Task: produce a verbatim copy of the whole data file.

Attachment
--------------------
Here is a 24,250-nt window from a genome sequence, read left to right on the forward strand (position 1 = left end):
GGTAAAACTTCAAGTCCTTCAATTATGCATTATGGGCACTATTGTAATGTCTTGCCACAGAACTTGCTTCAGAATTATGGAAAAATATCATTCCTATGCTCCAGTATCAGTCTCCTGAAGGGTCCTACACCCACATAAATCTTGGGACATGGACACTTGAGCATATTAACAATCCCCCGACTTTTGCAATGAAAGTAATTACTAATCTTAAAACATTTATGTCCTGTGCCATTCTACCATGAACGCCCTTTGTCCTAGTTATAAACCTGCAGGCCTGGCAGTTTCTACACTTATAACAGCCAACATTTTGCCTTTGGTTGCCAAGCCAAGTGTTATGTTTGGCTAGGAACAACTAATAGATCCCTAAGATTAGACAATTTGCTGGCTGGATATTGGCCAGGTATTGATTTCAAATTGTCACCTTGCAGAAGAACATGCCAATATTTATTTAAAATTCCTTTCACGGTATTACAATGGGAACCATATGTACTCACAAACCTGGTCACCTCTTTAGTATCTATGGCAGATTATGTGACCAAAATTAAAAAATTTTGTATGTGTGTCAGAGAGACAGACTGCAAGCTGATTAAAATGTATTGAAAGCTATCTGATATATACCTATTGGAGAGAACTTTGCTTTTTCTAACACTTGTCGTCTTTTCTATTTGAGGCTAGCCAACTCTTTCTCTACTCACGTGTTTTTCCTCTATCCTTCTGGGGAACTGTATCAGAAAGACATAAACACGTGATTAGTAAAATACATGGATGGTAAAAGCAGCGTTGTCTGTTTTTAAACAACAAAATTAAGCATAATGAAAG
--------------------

Here is a 24,250-nt window from a genome sequence, read left to right on the forward strand (position 1 = left end):
GGTAAAACTTCAAGTCCTTCAATTATGCATTATGGGCACTATTGTAATGTCTTGCCACAGAACTTGCTTCAGAATTATGGAAAAATATCATTCCTATGCTCCAGTATCAGTCTCCTGAAGGGTCCTACACCCACATAAATCTTGGGACATGGACACTTGAGCATATTAACAATCCCCCGACTTTTGCAATGAAAGTAATTACTAATCTTAAAACATTTATGTCCTGTGCCATTCTACCATGAACGCCCTTTGTCCTAGTTATAAACCTGCAGGCCTGGCAGTTTCTACACTTATAACAGCCAACATTTTGCCTTTGGTTGCCAAGCCAAGTGTTATGTTTGGCTAGGAACAACTAATAGATCCCTAAGATTAGACAATTTGCTGGCTGGATATTGGCCAGGTATTGATTTCAAATTGTCACCTTGCAGAAGAACATGCCAATATTTATTTAAAATTCCTTTCACGGTATTACAATGGGAACCATATGTACTCACAAACCTGGTCACCTCTTTAGTATCTATGGCAGATTATGTGACCAAAATTAAAAAATTTTGTATGTGTGTCAGAGAGACAGACTGCAAGCTGATTAAAATGTATTGAAAGCTATCTGATATATACCTATTGGAGAGAACTTTGCTTTTTCTAACACTTGTCGTCTTTTCTATTTGAGGCTAGCCAACTCTTTCTCTACTCACGTGTTTTTCCTCTATCCTTCTGGGGAACTGTATCAGAAAGACATAAACACGTGATTAGTAAAATACATGGATGGTAAAAGCAGCGTTGTCTGTTTTTAAACAACAAAATTAAGCATAATGAAAG